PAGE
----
“Let the Whole Creation Cry,”

"Let the Whole Creation Cry," ELW 876

Let the whole creation cry,
"Glory to the Lord on high!"
Heav'n and earth, awake and sing,
"Praise to our almighty king!"
Praise God, angel hosts above,
ever bright and fair in love;
sun and moon, lift up your voice;
night and stars, in God rejoice.

Servants striving for the Lord,
prophets burning with the word,
those to whom the arts belong
add their voices to the song.
Pow'rs of knowledge and of law,
to the glorious circle draw;
all who work and all who wait,
sing, "The Lord is good and great!"

Men and women, young and old,
raise the anthem loud and bold,
and let children's happy hearts
in this worship take their parts;
from the north to southern pole
let the mighty chorus roll:
"Holy, Holy, Holy One;
glory be to God alone!"

As we near the day that will find us commemorating the 500th Anniversary of Martin Luther's posting of his 95 Theses, it will likely be that we will find that everything seems to be Luther. So how far away in this mix can a hymn adapted and arranged by JS Bach be? The hymn writer, the original composer and JS Bach all serve an important role in this framework of praise. Each enables the creation to cry out in word and deed as well as in music and art.

Some have argued that "aesthetics" is the language of God, while others claim that role for "music." Strong affirmation here is directed both towards those who devote themselves to the visual arts and to music. In the second stanza Stepford Brooke writes: "Servants striving for the Lord, prophets burning with the Word, those to whom the arts belong, add their voices to the song." One can hear the glories mount as the whole creation employs its senses and cries aloud: "Glory to the Lord on high."

Lord God, it is to you that we devote our talents. Accept them, as together we praise your glorious name. Amen.

Crowns

Crowns
by Joni

"For we must all appear before the judgment seat of Christ, that each one may receive what is due him for the things done while in the body, whether good or bad."
2 Corinthians 5:10

Adults pooh-pooh the idea of rewards in heaven, but children don't. Like a student before his teacher, a child squirms in delight at the anticipation of a reward, much less a jeweled crown of his very own. Maybe that's why Jesus said that children were best fit for the kingdom of heaven.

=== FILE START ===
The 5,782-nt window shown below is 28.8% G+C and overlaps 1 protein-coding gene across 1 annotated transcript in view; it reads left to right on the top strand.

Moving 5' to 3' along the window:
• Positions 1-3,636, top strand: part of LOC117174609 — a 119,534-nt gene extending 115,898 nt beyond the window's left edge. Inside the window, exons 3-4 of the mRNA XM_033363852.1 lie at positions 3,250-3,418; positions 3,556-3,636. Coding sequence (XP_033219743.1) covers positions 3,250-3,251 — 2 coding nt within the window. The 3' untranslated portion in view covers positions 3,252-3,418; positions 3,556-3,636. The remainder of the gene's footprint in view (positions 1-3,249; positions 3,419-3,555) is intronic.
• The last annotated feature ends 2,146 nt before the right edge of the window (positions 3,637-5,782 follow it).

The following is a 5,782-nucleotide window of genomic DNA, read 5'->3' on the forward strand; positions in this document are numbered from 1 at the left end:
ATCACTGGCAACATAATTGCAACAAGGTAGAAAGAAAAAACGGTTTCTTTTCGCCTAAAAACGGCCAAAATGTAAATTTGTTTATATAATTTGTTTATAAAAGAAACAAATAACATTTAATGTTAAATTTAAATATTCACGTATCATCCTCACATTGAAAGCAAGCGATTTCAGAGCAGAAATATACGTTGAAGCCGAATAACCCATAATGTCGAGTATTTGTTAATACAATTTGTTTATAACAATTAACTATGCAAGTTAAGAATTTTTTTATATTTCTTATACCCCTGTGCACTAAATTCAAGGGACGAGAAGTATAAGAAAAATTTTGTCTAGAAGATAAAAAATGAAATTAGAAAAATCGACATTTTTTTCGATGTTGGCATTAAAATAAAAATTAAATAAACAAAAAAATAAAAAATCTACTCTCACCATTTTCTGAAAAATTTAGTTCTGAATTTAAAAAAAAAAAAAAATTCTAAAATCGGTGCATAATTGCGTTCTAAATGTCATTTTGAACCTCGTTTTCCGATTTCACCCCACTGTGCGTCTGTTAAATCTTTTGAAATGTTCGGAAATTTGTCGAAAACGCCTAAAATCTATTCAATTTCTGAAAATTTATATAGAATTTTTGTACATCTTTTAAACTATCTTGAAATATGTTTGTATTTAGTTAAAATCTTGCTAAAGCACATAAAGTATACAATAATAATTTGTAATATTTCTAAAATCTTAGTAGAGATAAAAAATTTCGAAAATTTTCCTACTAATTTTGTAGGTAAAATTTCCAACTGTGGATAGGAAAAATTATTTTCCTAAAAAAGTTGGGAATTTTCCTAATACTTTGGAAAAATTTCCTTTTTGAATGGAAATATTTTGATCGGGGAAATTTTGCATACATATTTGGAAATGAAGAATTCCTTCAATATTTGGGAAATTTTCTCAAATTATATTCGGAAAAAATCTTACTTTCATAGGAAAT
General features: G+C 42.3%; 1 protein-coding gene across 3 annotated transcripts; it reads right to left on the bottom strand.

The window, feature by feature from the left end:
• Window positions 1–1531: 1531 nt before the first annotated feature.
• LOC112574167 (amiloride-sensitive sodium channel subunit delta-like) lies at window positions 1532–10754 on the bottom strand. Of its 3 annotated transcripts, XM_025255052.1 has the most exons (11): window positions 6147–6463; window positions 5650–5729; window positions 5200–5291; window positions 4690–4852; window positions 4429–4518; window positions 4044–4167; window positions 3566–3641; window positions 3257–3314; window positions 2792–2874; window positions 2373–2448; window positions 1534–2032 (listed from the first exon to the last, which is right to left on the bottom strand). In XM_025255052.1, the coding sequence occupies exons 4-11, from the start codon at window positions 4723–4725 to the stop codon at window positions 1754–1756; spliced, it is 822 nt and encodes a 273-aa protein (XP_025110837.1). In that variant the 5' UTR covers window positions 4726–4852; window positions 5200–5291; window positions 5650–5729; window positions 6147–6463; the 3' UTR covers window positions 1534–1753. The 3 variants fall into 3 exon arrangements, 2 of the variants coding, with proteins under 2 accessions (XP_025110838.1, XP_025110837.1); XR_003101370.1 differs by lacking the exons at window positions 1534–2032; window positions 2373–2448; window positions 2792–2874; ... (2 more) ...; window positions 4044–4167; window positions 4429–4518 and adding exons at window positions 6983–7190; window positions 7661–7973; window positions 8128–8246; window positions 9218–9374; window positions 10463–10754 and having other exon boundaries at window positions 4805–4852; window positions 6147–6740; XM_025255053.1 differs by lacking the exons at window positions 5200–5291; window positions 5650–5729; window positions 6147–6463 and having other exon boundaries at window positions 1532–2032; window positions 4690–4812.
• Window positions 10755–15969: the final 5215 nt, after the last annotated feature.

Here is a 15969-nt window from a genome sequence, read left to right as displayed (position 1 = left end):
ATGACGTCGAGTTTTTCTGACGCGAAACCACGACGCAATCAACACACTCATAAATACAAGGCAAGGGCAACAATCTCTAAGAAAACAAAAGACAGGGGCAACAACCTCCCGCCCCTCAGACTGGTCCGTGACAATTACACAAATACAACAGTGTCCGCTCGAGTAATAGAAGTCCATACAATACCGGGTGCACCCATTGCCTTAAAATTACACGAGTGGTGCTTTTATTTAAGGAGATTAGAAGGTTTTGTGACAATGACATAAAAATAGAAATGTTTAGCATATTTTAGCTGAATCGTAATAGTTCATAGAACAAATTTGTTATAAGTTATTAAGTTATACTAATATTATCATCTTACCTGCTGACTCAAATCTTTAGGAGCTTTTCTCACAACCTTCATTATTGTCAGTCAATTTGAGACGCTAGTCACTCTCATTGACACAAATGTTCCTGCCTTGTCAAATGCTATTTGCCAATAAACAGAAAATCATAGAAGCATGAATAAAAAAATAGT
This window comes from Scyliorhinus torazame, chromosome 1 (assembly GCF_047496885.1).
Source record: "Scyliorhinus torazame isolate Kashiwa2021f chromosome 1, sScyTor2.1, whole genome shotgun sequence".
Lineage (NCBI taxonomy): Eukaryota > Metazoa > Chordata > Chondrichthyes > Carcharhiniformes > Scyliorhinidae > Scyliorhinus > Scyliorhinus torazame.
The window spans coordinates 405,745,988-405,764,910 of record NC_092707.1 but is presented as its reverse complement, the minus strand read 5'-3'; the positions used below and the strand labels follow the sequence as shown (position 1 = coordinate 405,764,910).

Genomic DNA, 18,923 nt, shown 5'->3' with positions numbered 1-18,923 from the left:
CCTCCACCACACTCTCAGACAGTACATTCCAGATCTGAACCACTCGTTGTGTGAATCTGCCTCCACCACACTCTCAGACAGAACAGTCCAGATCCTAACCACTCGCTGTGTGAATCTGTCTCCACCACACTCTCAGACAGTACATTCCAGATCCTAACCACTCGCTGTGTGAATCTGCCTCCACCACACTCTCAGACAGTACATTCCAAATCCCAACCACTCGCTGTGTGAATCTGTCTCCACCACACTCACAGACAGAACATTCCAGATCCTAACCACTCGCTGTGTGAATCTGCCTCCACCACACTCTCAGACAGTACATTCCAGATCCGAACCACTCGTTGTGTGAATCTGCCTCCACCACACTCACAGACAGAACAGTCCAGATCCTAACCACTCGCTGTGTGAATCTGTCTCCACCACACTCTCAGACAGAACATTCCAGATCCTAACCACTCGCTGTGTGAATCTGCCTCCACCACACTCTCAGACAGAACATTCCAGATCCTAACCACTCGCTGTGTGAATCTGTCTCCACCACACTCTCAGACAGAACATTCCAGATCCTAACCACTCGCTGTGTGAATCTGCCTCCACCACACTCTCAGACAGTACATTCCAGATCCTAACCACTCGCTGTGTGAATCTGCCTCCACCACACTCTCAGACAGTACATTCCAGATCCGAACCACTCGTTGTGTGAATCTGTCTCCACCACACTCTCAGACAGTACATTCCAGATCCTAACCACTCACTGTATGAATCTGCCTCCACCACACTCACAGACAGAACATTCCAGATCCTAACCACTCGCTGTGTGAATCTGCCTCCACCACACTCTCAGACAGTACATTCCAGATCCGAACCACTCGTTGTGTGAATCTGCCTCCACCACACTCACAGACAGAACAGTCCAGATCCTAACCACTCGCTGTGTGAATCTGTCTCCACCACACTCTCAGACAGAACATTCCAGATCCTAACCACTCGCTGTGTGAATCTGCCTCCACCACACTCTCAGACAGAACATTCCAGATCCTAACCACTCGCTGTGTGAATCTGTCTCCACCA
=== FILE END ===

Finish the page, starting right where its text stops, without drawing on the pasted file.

The kid in me would love, just love a crown in heaven. What's the big deal about crowns? The Bible celebrates the crowning day in 2 Corinthians 5:10 and goes on to mention specific crowns.

The crown of life mentioned in James 1:12 is reserved for those who persevere under trials and withstand God's tests. The crown of rejoicing in 1 Thessalonians 2:19 is a reward for believers who introduce others to Christ. The incorruptible crown in 1 Corinthians 9:25 is for those who are found to be pure and blameless on the judgment day. And in 1 Peter 5:2-4 there's a special crown reserved for Christian leaders who have guided others - it even says that the Chief Shepherd Himself will present that crown.

But the child in me jumps up and down to think that I might be rewarded the crown talked about in 2 Timothy 4:8: "Now there is in store for me the crown of righteousness, which the Lord, the righteous Judge, will award to me on that day - and not only to me, but also to all who have longed for his appearing."

Heavenly crowns are not just rewards for a job well done on earth; crowns are a glorious consummation of the job itself.

How I love to hear You say, Lord, "Well done, good and faithful servant." What a reward that will be.

Blessings,

Lip Surgery

Lip Surgery
by Joni

"'Woe to me!' I cried. 'I am ruined! For I am a man of unclean lips.' Then one of the seraphs flew to me with a live coal in his hand, which he had taken with tongs from the altar. With it he touched my mouth and said, 'See, this has touched your lips; your guilt is taken away and your sin atoned for.'"